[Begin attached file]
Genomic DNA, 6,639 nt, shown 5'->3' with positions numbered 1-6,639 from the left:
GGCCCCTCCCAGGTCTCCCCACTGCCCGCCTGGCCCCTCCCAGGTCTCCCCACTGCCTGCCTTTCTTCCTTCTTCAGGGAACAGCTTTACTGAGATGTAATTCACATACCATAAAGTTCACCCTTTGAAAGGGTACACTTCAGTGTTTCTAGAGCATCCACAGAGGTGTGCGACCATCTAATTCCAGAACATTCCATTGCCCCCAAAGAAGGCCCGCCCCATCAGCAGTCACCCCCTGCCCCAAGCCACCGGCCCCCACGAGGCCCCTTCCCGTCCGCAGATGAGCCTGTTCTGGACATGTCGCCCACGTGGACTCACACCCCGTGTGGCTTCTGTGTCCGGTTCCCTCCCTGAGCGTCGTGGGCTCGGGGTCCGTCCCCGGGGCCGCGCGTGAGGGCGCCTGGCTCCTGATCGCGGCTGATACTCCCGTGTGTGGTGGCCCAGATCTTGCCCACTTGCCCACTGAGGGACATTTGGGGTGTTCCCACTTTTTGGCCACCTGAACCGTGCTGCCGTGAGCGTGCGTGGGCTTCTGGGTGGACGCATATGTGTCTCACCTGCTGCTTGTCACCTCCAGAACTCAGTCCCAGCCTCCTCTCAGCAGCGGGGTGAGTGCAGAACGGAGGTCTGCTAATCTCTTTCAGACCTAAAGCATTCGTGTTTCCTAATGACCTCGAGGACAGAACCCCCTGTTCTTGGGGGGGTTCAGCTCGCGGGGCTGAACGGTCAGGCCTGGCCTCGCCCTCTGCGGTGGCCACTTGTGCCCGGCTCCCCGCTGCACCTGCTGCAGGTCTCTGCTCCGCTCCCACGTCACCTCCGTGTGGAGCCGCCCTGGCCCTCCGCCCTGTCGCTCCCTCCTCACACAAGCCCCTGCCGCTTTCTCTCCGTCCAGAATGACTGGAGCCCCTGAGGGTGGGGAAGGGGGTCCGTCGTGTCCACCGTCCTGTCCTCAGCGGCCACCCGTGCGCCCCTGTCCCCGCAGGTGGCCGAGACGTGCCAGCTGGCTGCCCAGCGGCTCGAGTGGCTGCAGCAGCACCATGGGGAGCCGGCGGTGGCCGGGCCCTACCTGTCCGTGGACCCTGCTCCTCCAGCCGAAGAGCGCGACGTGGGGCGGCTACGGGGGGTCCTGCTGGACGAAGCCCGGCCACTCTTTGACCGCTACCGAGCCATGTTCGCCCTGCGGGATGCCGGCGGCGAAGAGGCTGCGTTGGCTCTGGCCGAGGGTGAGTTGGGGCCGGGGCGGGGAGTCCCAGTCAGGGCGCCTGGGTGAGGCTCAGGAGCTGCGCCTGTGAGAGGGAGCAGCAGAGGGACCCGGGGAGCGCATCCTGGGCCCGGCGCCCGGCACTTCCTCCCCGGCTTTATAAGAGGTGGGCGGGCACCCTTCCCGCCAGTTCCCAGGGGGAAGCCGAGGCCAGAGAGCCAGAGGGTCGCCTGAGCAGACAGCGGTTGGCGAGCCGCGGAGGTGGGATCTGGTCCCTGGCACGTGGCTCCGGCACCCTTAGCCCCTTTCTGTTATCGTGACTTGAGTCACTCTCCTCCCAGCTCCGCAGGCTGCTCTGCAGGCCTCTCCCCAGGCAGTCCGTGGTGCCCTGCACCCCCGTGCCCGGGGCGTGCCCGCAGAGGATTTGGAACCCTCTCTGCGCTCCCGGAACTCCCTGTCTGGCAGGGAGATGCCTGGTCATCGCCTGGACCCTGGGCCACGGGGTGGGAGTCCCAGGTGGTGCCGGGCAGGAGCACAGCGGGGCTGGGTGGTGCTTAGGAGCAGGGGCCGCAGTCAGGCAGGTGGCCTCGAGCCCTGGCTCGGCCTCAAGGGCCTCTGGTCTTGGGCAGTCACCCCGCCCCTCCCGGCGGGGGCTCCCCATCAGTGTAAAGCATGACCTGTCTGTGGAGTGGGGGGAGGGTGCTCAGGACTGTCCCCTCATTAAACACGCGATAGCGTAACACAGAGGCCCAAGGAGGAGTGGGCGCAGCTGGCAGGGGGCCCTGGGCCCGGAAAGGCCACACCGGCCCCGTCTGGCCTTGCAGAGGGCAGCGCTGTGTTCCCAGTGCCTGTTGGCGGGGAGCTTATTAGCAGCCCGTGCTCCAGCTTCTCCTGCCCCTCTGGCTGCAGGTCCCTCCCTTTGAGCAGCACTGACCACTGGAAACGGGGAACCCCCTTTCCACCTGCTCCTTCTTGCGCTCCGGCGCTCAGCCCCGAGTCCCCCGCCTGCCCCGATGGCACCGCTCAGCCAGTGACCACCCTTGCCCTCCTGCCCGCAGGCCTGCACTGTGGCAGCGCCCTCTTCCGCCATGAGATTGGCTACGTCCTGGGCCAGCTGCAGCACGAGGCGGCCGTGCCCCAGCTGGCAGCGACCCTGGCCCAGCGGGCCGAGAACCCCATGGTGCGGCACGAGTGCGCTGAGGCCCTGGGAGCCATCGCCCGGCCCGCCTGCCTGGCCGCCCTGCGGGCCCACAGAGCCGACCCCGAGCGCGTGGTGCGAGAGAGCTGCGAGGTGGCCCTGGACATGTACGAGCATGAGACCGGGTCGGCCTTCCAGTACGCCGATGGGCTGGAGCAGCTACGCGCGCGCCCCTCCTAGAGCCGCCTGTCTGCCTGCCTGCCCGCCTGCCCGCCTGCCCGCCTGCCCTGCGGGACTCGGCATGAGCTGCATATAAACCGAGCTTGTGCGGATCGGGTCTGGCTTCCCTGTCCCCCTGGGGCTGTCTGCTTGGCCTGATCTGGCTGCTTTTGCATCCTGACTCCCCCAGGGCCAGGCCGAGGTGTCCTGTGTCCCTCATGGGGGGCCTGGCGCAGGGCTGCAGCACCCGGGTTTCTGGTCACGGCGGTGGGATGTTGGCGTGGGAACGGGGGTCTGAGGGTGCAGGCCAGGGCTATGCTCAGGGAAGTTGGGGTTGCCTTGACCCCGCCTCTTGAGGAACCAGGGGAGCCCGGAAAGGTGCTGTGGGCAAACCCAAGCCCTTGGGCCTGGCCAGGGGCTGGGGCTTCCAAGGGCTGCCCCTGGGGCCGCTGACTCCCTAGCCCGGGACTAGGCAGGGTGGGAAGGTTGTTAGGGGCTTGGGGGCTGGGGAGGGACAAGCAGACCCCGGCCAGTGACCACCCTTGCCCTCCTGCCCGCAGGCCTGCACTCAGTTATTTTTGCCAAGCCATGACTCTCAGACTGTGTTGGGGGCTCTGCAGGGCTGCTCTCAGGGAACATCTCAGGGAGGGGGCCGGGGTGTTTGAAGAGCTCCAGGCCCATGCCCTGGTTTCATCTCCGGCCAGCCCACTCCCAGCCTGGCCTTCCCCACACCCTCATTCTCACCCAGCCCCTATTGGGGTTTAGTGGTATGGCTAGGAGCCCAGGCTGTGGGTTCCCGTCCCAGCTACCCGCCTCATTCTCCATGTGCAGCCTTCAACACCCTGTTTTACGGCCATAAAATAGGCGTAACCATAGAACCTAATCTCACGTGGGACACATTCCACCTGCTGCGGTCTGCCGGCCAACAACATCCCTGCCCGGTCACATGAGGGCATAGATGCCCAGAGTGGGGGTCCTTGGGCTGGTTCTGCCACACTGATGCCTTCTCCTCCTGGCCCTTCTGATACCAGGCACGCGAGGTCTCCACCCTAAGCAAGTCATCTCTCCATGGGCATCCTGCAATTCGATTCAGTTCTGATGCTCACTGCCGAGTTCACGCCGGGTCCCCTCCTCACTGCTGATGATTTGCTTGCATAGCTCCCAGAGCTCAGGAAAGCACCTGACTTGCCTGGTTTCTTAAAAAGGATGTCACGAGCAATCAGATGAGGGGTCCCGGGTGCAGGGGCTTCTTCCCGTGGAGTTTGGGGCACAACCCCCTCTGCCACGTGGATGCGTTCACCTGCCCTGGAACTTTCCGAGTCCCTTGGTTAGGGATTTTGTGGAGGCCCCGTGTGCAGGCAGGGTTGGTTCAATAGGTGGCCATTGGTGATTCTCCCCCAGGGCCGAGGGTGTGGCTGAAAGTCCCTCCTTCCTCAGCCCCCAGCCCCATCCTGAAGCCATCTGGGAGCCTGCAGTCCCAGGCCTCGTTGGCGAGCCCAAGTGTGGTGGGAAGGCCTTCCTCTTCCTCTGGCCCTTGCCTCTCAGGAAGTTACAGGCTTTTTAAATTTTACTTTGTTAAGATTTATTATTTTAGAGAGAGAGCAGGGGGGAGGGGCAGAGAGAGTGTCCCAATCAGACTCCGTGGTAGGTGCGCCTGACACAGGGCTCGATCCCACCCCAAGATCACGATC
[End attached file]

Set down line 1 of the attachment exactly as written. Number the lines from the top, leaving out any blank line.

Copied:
Genomic DNA, 6,639 nt, shown 5'->3' with positions numbered 1-6,639 from the left: